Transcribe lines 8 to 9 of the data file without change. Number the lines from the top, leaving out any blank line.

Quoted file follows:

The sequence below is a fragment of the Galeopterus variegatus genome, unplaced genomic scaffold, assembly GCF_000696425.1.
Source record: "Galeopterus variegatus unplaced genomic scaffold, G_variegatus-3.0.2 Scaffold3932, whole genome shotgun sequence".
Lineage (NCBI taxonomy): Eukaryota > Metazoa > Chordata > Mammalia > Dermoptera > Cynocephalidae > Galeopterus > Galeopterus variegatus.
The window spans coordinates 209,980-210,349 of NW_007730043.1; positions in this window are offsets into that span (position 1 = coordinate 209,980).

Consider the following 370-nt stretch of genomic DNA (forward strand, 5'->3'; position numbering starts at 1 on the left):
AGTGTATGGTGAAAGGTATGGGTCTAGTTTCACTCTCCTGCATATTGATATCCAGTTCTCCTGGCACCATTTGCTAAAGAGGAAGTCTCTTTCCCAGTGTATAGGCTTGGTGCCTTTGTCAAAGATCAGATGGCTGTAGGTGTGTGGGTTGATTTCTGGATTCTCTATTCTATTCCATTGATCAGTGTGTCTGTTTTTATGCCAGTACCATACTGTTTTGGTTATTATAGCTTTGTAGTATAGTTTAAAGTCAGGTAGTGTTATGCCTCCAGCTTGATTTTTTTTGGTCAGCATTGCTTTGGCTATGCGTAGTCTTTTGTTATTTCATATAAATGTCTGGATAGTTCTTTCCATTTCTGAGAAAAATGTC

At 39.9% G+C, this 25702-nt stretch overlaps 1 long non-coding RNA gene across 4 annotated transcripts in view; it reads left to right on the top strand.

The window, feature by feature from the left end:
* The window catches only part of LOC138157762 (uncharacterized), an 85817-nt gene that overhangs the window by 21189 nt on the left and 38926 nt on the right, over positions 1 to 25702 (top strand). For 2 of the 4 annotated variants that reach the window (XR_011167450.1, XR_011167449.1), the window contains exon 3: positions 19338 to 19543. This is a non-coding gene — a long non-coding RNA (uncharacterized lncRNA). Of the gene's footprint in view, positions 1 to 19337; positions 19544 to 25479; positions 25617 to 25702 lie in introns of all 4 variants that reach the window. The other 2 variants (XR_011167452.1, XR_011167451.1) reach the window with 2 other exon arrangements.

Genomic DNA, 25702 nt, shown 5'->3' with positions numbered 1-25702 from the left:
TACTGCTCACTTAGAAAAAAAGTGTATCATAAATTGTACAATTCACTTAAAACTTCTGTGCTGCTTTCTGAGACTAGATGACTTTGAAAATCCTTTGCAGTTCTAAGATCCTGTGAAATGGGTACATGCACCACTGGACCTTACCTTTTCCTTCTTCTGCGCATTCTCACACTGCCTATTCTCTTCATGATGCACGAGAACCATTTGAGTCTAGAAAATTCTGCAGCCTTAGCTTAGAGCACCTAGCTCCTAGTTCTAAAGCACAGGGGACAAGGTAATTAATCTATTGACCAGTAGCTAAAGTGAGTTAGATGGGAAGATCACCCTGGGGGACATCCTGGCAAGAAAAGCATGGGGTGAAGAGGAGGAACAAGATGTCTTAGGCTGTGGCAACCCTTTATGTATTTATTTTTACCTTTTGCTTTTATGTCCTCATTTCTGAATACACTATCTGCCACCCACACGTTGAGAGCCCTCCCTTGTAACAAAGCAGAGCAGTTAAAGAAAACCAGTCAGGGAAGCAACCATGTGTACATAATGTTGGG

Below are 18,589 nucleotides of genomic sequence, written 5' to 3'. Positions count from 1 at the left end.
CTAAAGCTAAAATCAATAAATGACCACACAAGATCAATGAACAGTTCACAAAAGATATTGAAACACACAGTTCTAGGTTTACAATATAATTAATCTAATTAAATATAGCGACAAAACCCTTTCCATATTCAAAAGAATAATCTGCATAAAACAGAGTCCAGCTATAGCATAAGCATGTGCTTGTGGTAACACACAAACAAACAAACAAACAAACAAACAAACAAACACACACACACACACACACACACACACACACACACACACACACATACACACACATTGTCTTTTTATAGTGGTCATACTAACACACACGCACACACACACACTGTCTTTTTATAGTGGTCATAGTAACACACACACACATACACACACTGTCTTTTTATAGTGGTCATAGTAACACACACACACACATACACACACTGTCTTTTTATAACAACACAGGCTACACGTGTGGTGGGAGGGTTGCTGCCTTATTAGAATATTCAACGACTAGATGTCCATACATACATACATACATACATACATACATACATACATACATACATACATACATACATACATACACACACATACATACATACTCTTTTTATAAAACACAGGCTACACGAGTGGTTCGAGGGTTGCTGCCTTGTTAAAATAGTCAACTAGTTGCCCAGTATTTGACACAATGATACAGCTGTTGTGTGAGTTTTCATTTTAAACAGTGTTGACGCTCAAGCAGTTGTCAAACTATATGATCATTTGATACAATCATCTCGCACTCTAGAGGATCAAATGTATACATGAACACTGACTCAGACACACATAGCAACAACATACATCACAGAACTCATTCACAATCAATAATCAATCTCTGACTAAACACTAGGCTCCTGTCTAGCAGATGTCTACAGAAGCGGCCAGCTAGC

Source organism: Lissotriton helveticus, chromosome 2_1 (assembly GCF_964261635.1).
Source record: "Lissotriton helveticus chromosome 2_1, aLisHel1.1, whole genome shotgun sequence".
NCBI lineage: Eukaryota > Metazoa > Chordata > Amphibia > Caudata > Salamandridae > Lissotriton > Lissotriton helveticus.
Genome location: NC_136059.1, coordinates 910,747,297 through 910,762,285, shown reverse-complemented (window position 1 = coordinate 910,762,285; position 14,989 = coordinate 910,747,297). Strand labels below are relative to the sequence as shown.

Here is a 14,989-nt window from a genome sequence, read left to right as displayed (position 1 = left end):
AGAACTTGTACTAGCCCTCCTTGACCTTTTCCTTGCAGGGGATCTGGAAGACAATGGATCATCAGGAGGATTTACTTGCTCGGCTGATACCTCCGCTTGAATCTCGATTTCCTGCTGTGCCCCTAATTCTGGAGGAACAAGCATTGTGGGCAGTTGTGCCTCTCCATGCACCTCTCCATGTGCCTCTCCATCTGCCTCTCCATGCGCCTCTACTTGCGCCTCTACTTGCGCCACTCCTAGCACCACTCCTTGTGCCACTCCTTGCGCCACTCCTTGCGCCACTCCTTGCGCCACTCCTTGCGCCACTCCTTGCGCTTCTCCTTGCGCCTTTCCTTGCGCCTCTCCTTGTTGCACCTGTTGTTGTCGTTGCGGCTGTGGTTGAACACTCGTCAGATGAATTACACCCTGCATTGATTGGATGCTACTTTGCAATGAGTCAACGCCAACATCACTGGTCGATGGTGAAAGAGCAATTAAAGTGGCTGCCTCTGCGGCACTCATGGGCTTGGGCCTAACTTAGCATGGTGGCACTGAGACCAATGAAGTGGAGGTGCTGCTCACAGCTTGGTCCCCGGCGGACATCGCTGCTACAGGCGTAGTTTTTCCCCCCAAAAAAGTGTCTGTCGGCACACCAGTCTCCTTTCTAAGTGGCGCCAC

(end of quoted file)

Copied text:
The window, feature by feature from the left end:
* The window catches only part of LOC138157762 (uncharacterized), an 85817-nt gene that overhangs the window by 21189 nt on the left and 38926 nt on the right, over positions 1 to 25702 (top strand). For 2 of the 4 annotated variants that reach the window (XR_011167450.1, XR_011167449.1), the window contains exon 3: positions 19338 to 19543. This is a non-coding gene — a long non-coding RNA (uncharacterized lncRNA). Of the gene's footprint in view, positions 1 to 19337; positions 19544 to 25479; positions 25617 to 25702 lie in introns of all 4 variants that reach the window. The other 2 variants (XR_011167452.1, XR_011167451.1) reach the window with 2 other exon arrangements.